2001 – George E. Neff

George E. Neff was the first Honorary Member named by the Ice Age Floods Institute (2001). The certificate was presented to George at his home in Ephrata, WA, by Jim Pritchard. In the citation, George is recognized for his many years of researching and presenting the Ice Age Floods geology of the Columbia Basin, and more specifically, for the several papers he has written and coauthored, and the field trips he has conducted, concerning Ice Age Floods geology.

In his career with the Bureau of Reclamation, George was involved in the planning of the canal system of the Columbia Basin Irrigation Project, from an engineering geology standpoint. This involved research from Grand Coulee Dam to Pasco. The Bureau of Reclamation needed to understand the total picture of the Floods events in order to plan properly.

Particularly significant is his contribution to the 1956 paper titled “Channeled Scabland of Washington: New Data and Interpretations,” by J Harlen Bretz, H.T.U. Smith, and George E. Neff. This paper was a result of the 1952 field trip Bretz and Smith made to the area. Bretz wanted coauthors to challenge his ideas and to help strengthen the case that he had been presenting to the skeptical geological community for some thirty years, regarding the origin of the Scabland. Bretz and Smith contacted Neff at the U.S. Bureau of Reclamation office in Ephrata to ask for his help, and to have him show them places they had not been, including some of Neff’s discoveries. One of the most important discoveries was local evidence of multiple Ice Age flooding events.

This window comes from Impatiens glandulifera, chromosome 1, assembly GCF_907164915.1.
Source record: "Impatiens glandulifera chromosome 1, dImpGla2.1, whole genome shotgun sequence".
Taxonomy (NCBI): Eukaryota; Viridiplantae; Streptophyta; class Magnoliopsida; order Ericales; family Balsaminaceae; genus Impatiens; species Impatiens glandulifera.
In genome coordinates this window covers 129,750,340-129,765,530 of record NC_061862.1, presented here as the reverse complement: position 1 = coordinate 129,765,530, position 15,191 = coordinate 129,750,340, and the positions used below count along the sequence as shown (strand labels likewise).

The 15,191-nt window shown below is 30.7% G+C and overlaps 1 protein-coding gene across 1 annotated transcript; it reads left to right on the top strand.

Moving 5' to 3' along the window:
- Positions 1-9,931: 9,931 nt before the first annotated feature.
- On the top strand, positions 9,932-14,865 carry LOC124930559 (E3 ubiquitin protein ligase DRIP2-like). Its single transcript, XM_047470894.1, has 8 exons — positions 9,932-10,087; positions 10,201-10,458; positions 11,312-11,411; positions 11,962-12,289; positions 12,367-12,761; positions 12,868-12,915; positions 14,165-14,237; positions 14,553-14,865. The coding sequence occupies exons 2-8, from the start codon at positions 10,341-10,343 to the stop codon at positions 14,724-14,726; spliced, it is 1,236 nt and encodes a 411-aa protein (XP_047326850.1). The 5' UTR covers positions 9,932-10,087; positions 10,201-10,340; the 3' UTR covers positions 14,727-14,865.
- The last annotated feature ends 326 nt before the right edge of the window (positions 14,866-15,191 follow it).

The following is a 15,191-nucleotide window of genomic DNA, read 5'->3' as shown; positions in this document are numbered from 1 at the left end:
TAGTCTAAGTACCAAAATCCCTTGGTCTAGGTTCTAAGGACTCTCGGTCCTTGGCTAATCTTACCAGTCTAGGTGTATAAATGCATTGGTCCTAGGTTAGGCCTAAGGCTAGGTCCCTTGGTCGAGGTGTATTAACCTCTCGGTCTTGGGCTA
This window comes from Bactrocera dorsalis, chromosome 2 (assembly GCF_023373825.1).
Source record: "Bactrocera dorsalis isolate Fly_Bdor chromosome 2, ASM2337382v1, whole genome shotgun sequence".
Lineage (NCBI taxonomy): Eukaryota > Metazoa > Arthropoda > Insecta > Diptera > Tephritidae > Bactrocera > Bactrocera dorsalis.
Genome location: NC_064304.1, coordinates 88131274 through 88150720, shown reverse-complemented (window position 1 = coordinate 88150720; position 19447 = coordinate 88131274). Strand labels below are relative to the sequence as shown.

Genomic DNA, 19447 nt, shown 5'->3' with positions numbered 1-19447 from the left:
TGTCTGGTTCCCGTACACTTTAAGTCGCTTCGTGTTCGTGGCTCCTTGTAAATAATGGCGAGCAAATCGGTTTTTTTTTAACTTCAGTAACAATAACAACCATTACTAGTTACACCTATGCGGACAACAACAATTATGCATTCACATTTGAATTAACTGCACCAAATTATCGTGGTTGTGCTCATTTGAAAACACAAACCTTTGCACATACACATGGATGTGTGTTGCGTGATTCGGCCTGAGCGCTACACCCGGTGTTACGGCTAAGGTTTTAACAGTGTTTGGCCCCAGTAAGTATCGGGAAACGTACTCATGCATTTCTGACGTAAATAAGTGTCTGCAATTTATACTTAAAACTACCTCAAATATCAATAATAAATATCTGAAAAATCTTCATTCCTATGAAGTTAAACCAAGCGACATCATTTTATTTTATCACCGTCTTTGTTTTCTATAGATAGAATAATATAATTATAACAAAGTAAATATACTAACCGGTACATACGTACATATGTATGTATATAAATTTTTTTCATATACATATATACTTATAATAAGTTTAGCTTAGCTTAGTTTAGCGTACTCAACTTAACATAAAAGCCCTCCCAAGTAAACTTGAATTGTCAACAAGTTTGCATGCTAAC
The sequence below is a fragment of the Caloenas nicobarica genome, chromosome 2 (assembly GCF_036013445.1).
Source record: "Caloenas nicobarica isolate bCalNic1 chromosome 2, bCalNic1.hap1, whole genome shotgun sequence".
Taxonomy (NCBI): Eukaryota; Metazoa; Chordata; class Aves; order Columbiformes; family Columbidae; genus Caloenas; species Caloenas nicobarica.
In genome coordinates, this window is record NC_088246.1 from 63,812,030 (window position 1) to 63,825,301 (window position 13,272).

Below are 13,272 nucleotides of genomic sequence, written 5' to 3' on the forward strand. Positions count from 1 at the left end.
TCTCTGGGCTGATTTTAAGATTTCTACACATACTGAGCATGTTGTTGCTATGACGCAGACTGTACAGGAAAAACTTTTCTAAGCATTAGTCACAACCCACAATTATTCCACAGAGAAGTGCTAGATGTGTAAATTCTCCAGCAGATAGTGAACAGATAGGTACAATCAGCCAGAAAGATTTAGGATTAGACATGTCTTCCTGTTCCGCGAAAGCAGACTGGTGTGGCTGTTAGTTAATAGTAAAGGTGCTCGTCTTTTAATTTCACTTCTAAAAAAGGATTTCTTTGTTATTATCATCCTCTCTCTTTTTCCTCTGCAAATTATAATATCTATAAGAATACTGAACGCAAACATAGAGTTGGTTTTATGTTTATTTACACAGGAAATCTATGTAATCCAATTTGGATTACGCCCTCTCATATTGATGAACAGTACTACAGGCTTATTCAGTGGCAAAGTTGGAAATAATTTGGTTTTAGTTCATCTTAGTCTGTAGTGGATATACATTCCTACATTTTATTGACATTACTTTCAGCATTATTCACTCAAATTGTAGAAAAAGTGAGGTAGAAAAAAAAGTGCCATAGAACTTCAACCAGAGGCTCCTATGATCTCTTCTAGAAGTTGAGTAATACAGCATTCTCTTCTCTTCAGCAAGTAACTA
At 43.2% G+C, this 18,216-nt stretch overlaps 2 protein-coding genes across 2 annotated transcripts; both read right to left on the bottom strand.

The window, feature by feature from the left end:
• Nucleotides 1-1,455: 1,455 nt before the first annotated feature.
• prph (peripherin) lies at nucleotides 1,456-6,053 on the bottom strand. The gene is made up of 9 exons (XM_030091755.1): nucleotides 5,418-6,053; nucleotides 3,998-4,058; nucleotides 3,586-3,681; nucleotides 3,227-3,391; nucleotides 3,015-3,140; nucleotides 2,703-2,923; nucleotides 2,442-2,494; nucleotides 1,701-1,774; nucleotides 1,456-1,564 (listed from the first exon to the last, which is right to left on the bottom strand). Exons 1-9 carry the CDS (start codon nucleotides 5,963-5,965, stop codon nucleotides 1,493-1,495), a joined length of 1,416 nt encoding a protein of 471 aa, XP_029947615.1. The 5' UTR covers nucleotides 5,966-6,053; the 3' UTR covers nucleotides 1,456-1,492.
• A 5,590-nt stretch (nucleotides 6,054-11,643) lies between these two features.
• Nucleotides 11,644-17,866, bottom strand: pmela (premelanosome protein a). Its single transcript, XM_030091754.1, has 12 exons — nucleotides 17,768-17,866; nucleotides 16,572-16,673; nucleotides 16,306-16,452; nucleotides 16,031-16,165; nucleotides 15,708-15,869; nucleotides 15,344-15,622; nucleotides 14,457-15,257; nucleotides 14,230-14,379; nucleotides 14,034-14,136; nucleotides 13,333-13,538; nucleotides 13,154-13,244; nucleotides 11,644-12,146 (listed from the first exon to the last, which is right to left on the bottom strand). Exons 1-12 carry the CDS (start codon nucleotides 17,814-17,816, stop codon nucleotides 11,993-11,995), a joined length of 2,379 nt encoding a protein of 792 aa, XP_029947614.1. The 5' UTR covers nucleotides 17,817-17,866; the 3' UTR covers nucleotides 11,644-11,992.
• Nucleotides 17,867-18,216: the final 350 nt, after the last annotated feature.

George also assisted one of our members, Dr. Victor Baker, now at the University of Arizona, when Vic was doing research for his Ph.D. dissertation. And Baker, in writing about Bretz’s career, has indicated how important George’s contributions were in establishing the case for cataclysmic flooding.

George’s latest contribution to our knowledge is the 1996 publication, Geologic Road Trips in Grant County, Washington, which was coauthored with Mark Amara and published by the Adam East (now Moses Lake) Museum and Art Center. The book was the basis for the guidebook for the memorable 1999 Institute and NPS field trip from Moses Lake, led by Richard Waitt (USGS) and Brent Cunderla (BLM).

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